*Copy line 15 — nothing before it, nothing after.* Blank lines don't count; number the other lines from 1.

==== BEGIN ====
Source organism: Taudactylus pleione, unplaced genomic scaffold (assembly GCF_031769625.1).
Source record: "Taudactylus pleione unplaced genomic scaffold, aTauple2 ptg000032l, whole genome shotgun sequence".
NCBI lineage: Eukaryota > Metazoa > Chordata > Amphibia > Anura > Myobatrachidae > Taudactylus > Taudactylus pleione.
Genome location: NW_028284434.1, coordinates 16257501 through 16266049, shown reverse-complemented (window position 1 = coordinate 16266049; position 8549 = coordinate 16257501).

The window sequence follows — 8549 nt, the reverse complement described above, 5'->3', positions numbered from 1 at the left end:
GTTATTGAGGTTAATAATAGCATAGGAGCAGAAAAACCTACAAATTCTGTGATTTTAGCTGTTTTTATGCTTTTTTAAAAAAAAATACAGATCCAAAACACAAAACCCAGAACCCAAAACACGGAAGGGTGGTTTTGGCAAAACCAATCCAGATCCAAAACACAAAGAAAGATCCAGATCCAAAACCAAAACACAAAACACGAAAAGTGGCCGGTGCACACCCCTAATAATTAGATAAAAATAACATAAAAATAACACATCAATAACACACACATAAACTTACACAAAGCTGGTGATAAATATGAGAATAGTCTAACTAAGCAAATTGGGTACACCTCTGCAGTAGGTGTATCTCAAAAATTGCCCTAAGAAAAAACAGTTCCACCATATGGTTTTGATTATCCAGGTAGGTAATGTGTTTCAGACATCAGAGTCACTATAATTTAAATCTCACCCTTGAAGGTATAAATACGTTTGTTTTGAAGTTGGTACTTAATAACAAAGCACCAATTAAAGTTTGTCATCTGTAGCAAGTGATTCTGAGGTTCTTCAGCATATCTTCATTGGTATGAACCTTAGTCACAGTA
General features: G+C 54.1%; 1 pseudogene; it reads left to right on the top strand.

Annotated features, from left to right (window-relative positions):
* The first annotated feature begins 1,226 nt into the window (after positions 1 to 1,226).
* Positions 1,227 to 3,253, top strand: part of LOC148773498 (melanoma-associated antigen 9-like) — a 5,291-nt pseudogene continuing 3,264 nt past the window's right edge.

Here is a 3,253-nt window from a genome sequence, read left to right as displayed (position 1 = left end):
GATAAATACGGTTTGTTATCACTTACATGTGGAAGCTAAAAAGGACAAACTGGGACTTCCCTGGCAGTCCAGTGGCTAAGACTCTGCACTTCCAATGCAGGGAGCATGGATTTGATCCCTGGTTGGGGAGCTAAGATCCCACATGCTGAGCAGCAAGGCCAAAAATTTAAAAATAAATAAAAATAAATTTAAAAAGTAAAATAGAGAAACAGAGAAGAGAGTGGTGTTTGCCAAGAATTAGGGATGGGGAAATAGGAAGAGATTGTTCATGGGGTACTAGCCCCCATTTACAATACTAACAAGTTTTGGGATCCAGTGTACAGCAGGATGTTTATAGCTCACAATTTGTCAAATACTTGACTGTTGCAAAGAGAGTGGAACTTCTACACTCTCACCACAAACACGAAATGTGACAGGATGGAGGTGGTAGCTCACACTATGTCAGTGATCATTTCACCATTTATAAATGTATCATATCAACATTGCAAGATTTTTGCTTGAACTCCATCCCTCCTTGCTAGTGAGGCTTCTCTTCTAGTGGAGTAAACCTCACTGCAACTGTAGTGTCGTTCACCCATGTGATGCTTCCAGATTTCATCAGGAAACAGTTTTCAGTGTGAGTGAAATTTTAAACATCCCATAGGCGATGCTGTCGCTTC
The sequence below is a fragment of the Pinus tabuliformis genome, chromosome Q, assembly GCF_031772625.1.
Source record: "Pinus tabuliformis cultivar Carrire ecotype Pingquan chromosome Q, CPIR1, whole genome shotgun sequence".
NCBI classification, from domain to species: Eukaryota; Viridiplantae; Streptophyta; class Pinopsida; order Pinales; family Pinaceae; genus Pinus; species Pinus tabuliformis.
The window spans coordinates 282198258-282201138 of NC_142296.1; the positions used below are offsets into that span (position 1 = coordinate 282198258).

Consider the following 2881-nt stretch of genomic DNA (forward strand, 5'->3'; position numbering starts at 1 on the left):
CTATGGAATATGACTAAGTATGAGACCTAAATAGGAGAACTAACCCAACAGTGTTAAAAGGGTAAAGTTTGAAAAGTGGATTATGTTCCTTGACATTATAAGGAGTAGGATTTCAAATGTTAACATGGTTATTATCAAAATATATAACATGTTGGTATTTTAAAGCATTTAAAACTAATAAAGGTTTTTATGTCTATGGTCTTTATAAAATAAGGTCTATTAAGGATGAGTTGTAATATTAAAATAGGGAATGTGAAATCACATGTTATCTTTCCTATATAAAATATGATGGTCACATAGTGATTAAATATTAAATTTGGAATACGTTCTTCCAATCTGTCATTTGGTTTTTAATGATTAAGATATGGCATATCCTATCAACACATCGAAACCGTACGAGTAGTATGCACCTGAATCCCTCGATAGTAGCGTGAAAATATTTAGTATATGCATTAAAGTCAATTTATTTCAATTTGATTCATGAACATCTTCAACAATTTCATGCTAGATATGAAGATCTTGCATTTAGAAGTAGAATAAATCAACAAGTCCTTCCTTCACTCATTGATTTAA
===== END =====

NCBI classification, from domain to species: Eukaryota; Viridiplantae; Streptophyta; class Pinopsida; order Pinales; family Pinaceae; genus Pinus; species Pinus tabuliformis.